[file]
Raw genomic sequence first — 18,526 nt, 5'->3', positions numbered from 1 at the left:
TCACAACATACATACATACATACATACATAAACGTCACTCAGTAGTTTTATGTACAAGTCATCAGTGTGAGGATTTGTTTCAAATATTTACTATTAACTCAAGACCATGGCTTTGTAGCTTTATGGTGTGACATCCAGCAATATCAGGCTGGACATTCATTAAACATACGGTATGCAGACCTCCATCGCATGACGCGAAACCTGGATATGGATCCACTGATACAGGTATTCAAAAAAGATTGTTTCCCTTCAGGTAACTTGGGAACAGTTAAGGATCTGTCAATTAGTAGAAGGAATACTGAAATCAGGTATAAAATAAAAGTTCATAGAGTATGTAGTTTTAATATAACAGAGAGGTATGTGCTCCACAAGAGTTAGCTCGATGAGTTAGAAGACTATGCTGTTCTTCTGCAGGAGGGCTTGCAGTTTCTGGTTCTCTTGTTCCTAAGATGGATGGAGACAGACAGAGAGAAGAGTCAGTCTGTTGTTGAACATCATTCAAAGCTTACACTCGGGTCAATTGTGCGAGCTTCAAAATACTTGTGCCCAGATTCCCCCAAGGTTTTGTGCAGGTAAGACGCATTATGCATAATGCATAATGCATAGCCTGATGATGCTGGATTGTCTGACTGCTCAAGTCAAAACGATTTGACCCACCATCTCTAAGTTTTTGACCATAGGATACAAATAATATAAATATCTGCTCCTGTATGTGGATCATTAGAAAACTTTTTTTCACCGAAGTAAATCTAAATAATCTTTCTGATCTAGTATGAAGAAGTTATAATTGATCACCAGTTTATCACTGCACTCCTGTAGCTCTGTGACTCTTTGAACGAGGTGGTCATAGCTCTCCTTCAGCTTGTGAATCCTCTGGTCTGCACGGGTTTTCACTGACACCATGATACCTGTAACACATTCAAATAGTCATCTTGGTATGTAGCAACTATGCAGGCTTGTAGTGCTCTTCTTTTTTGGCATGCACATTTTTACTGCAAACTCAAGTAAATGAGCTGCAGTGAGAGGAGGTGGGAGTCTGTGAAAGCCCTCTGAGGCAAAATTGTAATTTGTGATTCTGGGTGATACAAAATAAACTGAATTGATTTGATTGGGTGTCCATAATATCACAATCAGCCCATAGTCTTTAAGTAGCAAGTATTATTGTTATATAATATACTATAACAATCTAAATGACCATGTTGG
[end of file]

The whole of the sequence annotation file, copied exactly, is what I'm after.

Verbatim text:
Raw genomic sequence first — 18,526 nt, 5'->3', positions numbered from 1 at the left:
TCACAACATACATACATACATACATACATAAACGTCACTCAGTAGTTTTATGTACAAGTCATCAGTGTGAGGATTTGTTTCAAATATTTACTATTAACTCAAGACCATGGCTTTGTAGCTTTATGGTGTGACATCCAGCAATATCAGGCTGGACATTCATTAAACATACGGTATGCAGACCTCCATCGCATGACGCGAAACCTGGATATGGATCCACTGATACAGGTATTCAAAAAAGATTGTTTCCCTTCAGGTAACTTGGGAACAGTTAAGGATCTGTCAATTAGTAGAAGGAATACTGAAATCAGGTATAAAATAAAAGTTCATAGAGTATGTAGTTTTAATATAACAGAGAGGTATGTGCTCCACAAGAGTTAGCTCGATGAGTTAGAAGACTATGCTGTTCTTCTGCAGGAGGGCTTGCAGTTTCTGGTTCTCTTGTTCCTAAGATGGATGGAGACAGACAGAGAGAAGAGTCAGTCTGTTGTTGAACATCATTCAAAGCTTACACTCGGGTCAATTGTGCGAGCTTCAAAATACTTGTGCCCAGATTCCCCCAAGGTTTTGTGCAGGTAAGACGCATTATGCATAATGCATAATGCATAGCCTGATGATGCTGGATTGTCTGACTGCTCAAGTCAAAACGATTTGACCCACCATCTCTAAGTTTTTGACCATAGGATACAAATAATATAAATATCTGCTCCTGTATGTGGATCATTAGAAAACTTTTTTTCACCGAAGTAAATCTAAATAATCTTTCTGATCTAGTATGAAGAAGTTATAATTGATCACCAGTTTATCACTGCACTCCTGTAGCTCTGTGACTCTTTGAACGAGGTGGTCATAGCTCTCCTTCAGCTTGTGAATCCTCTGGTCTGCACGGGTTTTCACTGACACCATGATACCTGTAACACATTCAAATAGTCATCTTGGTATGTAGCAACTATGCAGGCTTGTAGTGCTCTTCTTTTTTGGCATGCACATTTTTACTGCAAACTCAAGTAAATGAGCTGCAGTGAGAGGAGGTGGGAGTCTGTGAAAGCCCTCTGAGGCAAAATTGTAATTTGTGATTCTGGGTGATACAAAATAAACTGAATTGATTTGATTGGGTGTCCATAATATCACAATCAGCCCATAGTCTTTAAGTAGCAAGTATTATTGTTATATAATATACTATAACAATCTAAATGACCATGTTGG